Loans disbursed as “recourse” have lower interest rates since they are less risky to the lender.

Who Takes out Non-Recourse Loans and Why?

The non-recourse loan is popular with real estate investors.

The loan limits the personal liability of the real estate investor in case the project goes belly-up.

The lender will loan against the real estate assets.

The lender considers the borrower’s past performance before the loan is given.

The loan may be for a new housing project.

Alternatively, the loan may  be for repairing property already constructed.

In most cases, the investor does not plan to default on the non-recourse loan.

Events beyond their control may overtake them.

Another group of persons that prefer non-recourse loans is those with a poor credit rating.

They may opt to secure a loan with a higher interest rate with fewer questions asked.

This second group of borrowers would mostly obtain such a loan from a private lender.

The non-recourse loan makes it easier for a person who otherwise does not qualify for a loan in the mainstream banking institutions.

How Does the Element of Taxation Work out in Non-Recourse Loans?

When a property is being disposed in order to recover a recourse loan, it is assumed that the fair market value will be realized.

That is the assumption of the taxman.

The tax authority assumes that the lender gains nothing less than the fair market value when selling the asset used as the security.

Accordingly, this assumption forms the basis of the tax calculation.

In recourse loans, the lender may choose to forgive and write off a certain amount of the loan.

In the eye of the taxman, the ordinary income is liable to taxation.

When they suffer a personal loss in the recovery of the loan, the borrower may deduct it from their income when filing their tax returns.

The taxman considers non-recourse loans differently.

The lender is assumed not to sell the asset for the fair market value but rather to make-up for the shortfall of the loan balance.

Since there is no debt forgiveness in non-recourse loans, the borrower stands to lose since they cannot qualify for forgiveness by the lender.

The borrower who took out a non-recourse loan cannot qualify for capital gains or loss for the purposes of taxation.

How Is a Non-Recourse Loan Underwritten?

The non-recourse loan requires sound financial skills for the lender who is issuing the loan.

It involves the lender using financial models that help in structuring the loan.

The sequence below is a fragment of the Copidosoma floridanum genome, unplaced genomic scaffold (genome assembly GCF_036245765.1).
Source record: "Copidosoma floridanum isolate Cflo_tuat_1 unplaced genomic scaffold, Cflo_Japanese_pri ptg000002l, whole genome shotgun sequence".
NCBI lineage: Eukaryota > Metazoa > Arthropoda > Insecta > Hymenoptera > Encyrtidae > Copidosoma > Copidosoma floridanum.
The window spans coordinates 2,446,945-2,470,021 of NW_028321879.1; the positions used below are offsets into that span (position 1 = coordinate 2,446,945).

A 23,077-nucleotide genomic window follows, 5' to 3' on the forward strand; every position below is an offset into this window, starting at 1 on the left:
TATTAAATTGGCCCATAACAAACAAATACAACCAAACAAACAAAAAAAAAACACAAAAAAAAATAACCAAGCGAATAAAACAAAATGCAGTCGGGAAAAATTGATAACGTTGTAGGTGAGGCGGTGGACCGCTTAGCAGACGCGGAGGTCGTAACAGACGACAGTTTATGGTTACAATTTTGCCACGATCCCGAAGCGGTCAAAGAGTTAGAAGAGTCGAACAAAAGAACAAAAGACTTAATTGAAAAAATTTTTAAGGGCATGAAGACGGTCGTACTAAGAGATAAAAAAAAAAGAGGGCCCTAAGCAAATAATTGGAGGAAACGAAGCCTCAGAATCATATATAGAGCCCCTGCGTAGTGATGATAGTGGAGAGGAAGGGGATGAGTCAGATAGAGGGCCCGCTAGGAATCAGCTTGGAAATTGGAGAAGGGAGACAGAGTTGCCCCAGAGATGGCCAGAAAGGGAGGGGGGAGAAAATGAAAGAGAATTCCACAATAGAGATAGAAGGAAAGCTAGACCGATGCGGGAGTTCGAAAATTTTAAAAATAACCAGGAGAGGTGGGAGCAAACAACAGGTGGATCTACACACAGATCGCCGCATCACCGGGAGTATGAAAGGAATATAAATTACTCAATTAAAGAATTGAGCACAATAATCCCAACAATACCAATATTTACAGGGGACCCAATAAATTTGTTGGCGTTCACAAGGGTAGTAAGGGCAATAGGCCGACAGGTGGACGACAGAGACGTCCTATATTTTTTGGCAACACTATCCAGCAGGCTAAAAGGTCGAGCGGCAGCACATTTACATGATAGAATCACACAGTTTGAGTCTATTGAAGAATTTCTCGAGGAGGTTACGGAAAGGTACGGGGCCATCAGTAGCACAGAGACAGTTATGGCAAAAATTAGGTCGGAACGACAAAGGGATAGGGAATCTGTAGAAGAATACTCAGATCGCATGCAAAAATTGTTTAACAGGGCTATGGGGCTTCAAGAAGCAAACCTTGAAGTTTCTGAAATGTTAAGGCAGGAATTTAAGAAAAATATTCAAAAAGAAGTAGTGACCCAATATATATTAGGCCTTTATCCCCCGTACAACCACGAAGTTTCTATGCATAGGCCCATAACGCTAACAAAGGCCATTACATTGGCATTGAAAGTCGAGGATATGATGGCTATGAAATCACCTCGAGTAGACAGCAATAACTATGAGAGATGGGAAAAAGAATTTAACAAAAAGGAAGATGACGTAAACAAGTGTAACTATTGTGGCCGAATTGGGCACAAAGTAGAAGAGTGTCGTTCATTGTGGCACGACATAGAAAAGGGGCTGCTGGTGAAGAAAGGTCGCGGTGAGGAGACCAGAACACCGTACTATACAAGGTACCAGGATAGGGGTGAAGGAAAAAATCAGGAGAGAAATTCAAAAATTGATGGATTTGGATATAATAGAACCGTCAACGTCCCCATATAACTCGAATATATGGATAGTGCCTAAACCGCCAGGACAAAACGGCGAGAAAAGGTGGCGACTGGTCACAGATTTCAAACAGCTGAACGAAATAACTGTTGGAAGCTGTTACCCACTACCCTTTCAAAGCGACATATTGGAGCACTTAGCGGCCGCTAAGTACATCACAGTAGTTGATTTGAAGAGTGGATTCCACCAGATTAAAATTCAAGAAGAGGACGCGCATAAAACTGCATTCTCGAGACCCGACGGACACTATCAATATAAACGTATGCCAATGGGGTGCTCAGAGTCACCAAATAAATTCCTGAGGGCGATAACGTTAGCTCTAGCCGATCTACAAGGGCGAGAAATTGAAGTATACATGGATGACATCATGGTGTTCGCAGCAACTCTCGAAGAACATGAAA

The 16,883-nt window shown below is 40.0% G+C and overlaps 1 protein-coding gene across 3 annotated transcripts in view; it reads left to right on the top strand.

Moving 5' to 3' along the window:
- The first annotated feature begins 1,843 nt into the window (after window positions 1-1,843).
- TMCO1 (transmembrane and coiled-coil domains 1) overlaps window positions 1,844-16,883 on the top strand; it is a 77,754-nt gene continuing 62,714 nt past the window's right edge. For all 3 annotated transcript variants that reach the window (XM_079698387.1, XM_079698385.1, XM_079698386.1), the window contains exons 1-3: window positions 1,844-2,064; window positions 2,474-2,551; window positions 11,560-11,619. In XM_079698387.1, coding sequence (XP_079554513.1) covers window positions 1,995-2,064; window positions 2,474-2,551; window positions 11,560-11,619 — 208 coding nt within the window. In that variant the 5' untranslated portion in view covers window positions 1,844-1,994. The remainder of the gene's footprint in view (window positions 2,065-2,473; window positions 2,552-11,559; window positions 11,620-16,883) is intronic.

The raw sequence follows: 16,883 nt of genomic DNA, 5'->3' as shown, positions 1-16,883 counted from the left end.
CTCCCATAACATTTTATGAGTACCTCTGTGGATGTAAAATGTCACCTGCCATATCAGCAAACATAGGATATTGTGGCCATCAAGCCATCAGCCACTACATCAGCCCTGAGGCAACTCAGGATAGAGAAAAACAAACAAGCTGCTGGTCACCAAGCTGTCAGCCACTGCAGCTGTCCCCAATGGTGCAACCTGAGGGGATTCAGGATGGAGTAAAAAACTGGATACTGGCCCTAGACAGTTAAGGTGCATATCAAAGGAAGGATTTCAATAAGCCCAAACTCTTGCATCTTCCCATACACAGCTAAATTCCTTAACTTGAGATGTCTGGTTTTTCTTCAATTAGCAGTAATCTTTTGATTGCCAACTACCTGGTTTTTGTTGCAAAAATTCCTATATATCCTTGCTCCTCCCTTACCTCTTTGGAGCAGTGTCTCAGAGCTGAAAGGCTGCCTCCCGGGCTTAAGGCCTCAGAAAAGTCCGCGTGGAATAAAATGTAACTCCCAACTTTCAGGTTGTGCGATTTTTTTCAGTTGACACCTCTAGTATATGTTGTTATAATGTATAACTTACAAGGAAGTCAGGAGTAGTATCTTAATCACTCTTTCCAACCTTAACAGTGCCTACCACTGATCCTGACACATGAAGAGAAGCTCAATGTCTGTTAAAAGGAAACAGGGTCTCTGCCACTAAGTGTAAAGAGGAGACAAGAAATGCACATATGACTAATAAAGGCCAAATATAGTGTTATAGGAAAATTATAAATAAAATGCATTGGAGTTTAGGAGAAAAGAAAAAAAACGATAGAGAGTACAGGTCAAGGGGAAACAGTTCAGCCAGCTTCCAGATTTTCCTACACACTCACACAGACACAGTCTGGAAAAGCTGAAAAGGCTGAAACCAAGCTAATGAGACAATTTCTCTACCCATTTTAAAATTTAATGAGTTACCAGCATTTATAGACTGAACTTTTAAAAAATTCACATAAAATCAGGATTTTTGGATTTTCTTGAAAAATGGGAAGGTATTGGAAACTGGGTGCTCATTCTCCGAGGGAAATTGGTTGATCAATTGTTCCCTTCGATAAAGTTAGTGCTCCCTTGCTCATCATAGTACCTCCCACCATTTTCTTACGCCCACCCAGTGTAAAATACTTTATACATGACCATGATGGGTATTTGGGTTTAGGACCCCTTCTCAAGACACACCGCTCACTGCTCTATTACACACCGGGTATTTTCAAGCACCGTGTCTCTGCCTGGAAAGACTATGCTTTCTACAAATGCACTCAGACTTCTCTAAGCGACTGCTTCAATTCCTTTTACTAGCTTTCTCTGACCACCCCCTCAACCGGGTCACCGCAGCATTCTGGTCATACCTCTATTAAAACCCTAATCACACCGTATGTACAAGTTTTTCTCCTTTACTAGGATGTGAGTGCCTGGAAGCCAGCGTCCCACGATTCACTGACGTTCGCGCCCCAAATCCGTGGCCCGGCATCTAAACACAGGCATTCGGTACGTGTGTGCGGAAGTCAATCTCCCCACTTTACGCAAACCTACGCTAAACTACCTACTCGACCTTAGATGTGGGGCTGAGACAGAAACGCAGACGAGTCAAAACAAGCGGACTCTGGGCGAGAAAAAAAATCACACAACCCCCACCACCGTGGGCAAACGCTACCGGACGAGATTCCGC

The lender should adequately understand the underlying technical issues in the loan.

Most non-recourse loans are long-term in nature.

The loan may span a minimum of five years to ten years.

The capital required for a non-recourse loan is typically high.

It may run in the millions of dollars.

The projected income streams are uncertain in non-recourse loans.

What Are the Loan-To-Value Ratios of Non-Recourse Loans?

A loan-to-value ratio is a number used by lenders in setting the maximum loan amount that a borrower may receive.

It is analyzed by looking at the loan amount against the value of the security offered.

Securities such as stocks can have loan-to-value ratios that may reach a maximum of 90%.

This means that the borrower may borrow up to 90% of the value of the stock used as the security.

In non-recourse loans, the normal loan-to-value ratio is 50-60%.

This lower ratio is used with the consideration that there is a higher risk of non-repayment.

It is therefore intended to protect the lender in case the borrower defaults on repaying the loan.

6 Provisions That Protect the Lender in Non-Recourse Loans

These are: filing for bankruptcy, misrepresentation and failure to maintain insurance.

Others include the failure to pay taxes on property, environmental contamination, and bad-faith delaying tactics.

The six provisions that protect the lender in non-recourse loans collectively are referred to as “bad boy guarantees.”

Another term that is commonly used is “carve out” provisions.

They protect the lender in cases that involve fraud.

The provisions mentioned above afford protection to the lender when issuing non-recourse loans.

The following is an in-depth look at each individual item.

1) Filing for Bankruptcy

When the borrower files for bankruptcy voluntarily, the law steps in to help the lender.

It gives the lender the power to ignore the non-recourse clauses and pursue the borrower individually.

The law ensures that the lender receives the treatment that is equal to that of the borrower.

This protects the lender in the instance where the security offered is part of the valuation in the bankruptcy proceedings.

The lender in such a situation is able to seek recovery of the owed loan amount from the borrower at the personal level.